Palacio spoke about the necessity of jumping into the unknown and dealing with life’s “trump cards,” such as her cancer diagnosis. “I was told in a quite a brutal way: You are dying,” Palacio told the group, but she said she decided to live with cancer not because of cancer and didn’t hide it. “This period is where I realized there is much more generosity than you think,” she said.

“One has to be ready to adapt to new circumstances,” Palacio told about 30 people in McGhee Library on September 20. “Had I just thrown in the towel then can you imagine what I would have missed?”

Palacio said she’s always had jobs and has jumped from job to job when the opportunities presented themselves.“When you jump and accept risk, you are rewarded,” she said. But now she’s living what she calls a “composite” life, doing different things that interest her like consulting, writing and teaching. She said that the best way to deal with life’s transitions or when it comes time to reinvent oneself, to do it enthusiastically and to stop wishing for an old life.

From there, students started asking Palacio for advice.

“In order to get anywhere, we have to work much harder than men,” she candidly told the group of mostly women. She followed by saying that women should make sure to pick something they’re passionate about as careers since they’re going to have to work very hard.

Palacio reiterated the importance of networking, urging the students to attend as many events, speeches, gallery openings – all different kinds of events – as possible because they never know who they will meet or what they will learn. She stressed the importance of relationships and generosity. “Helping people without expecting anything in return is the best investment you can make in your future,” Palacio said.

Palacio wrapped up by saying that there are no recipes for a successful career and life, but to not be timid.

“Be bold. Just go for it,” Palacio said.

Jen Lennon | October 2011

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Erik Mortensen, a student at SFS, was recently named the winner of the Foreign Affairs Student Essay Contest sponsored by Association of Professional Schools of International Affairs (APSIA).

Mortensen’s essay, "A Tale of Two Wests," argues that "although 'the West and the rest paradigm' is outdated, the United States and Europe can continue to play decisive roles on the world stage." Mortensen will receive a prize of $1,000 and will be honored at a "Back to School" event and reception at the offices of the Council on Foreign Relations in New York at 12:15 pm on October 21. Students who wish to attend the event must R.S.V.P. in advance to educators@cfr.org.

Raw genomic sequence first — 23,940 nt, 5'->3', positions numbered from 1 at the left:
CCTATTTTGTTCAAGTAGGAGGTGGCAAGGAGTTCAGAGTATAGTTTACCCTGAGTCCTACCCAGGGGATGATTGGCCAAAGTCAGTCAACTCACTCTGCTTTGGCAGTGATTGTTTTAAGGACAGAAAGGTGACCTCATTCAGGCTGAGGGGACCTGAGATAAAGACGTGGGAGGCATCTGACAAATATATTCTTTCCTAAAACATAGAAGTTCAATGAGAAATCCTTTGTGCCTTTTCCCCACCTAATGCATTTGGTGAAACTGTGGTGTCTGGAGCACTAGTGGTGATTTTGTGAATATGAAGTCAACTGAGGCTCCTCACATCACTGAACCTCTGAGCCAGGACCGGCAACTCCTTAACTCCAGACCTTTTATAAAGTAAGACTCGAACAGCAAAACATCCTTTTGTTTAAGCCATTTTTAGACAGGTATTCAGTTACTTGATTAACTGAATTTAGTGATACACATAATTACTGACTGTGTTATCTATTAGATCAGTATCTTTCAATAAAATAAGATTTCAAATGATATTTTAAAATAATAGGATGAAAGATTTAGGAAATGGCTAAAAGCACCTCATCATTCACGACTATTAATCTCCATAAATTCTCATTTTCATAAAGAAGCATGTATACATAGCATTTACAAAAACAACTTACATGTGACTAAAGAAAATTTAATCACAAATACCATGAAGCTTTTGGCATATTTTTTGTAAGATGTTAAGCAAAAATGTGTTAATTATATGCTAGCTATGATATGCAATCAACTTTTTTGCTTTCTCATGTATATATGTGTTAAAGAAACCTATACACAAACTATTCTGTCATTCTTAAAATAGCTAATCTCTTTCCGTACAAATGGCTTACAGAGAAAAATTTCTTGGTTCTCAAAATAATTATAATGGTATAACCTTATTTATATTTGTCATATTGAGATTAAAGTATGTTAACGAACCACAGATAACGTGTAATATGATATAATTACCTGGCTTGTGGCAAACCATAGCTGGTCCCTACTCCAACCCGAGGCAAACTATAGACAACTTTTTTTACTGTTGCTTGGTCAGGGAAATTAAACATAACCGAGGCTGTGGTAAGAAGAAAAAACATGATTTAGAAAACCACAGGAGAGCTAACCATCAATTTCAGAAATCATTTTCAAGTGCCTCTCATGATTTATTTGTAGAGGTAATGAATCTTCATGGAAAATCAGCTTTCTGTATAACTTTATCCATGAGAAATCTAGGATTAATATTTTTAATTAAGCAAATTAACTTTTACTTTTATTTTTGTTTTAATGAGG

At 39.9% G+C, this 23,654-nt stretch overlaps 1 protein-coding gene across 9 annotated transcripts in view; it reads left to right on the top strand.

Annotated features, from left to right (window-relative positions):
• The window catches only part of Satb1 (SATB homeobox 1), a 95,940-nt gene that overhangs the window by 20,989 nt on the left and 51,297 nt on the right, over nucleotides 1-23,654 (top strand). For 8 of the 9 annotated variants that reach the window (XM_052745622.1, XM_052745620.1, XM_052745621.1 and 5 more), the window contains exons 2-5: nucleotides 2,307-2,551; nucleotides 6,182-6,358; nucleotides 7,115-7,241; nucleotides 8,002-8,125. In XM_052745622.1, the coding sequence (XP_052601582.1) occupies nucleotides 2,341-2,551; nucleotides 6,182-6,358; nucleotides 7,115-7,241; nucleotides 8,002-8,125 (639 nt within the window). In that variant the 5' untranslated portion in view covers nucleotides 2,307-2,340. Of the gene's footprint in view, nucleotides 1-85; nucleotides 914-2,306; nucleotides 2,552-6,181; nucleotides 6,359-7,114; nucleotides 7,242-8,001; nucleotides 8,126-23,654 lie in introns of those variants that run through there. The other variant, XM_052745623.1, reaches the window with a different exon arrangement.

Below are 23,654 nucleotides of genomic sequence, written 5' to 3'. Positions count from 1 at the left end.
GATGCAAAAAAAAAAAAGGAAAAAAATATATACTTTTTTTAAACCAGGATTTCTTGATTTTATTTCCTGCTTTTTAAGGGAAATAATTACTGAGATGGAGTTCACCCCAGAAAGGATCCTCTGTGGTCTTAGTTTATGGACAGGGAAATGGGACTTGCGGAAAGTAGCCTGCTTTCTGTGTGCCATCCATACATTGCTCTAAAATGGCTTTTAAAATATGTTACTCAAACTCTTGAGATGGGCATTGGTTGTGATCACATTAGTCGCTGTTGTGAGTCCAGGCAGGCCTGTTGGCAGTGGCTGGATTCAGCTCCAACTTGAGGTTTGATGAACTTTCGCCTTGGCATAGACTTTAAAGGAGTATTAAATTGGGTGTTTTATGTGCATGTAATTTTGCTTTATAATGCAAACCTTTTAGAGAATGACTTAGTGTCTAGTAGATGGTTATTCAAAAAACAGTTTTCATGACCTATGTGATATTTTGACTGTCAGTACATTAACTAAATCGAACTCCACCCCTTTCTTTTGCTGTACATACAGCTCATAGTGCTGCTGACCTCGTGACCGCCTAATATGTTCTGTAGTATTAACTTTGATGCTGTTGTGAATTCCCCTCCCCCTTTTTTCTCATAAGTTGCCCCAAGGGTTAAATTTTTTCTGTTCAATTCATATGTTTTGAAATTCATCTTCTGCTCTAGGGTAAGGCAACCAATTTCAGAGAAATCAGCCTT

For more information on the winning essay and the contest itself, check out Foreign Affairs.

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Some in the Georgetown community may have seen a story in The Hoya a few weeks ago about a new opportunity for undergraduates at the School of Foreign Service, centered on research.

The School of Foreign Service plans to offer undergraduate students a way to delve deeper into the curriculum through the Mortara Undergraduate Research Fellow program starting next semester.

With the help of the Dean's Leadership Fund, fellows will be paid $9 per hour to research, collaborating with faculty for semester-long research projects. The pilot version will be open to a mix of 12 freshmen and sophomores. While there are other on-campus opportunities for faculty mentorship, the Mortara program seeks to distinguish itself by retaining its student researchers, according to Dean of the School of Foreign Service Carol Lancaster.

Professors who participate in the program will nominate BSFS students from the freshman proseminar courses in which they are enrolled during this semester.  Read the full Hoya piece -- and watch this space for more information about which students are selected and how they will be involved in the presentation of research!

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Secretary of State Hillary Clinton told participants in the first U.S.-India Higher Education Summit at Georgetown today that the “highest levels of our two governments are committed” to furthering educational partnerships.

More than 300 college and university leaders gathered at the summit, sponsored by the U.S. and Indian governments, to discuss strategies teaching, research and student- exchange partnerships between the two countries.

“For those of you who are watching the great rise of India, I hope you share our excitement that this largest of all democracies, this wildly pluralistic nation, is on the path to providing greater benefits for their citizens within the context of freedom and opportunity,” Clinton said. “They know as we know from our own experience that democracy depends on education.”

School of Foreign Service Dean Carol Lancaster called Clinton’s talk “inspiring” and praised her call for the summit participants to consider education “an international challenge and opportunity.”

“India, with its enormous size, rich culture, longstanding democracy, rapidly rising importance in the world and great educational needs, should be a special priority for the U.S.,” Lancaster said.

For the full story on the US-India Higher Education Summit and for the live webcast, go to the Georgetown University website. 

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The Center for International and Regional Studies at SFS-Q hosted the first of a monthly dialogue series with a presentation by post-doctoral fellow Mari Luomi who shared her research on environmental sustainability in the region.

“The regional governments’ dependence on fossil fuels, fossil fuel revenues, and the social contracts based on these revenues produces unsustainability,” she argued. The ‘business-as-usual’ of Gulf economies and societies is increasingly challenged by a number of environmental and natural resource-related pressures, she said. “The most urgent ones originate from within the states: fossil fuel dependence, soaring population, economic growth, high per capita consumption and waste of natural resources, and social contracts that include abundant fuel and utility price subsidies,” Luomi said, adding: “We live in a constructed illusion of plentiful and limitless natural resources.”

Read more about Luomi's presentation at Gulf Times.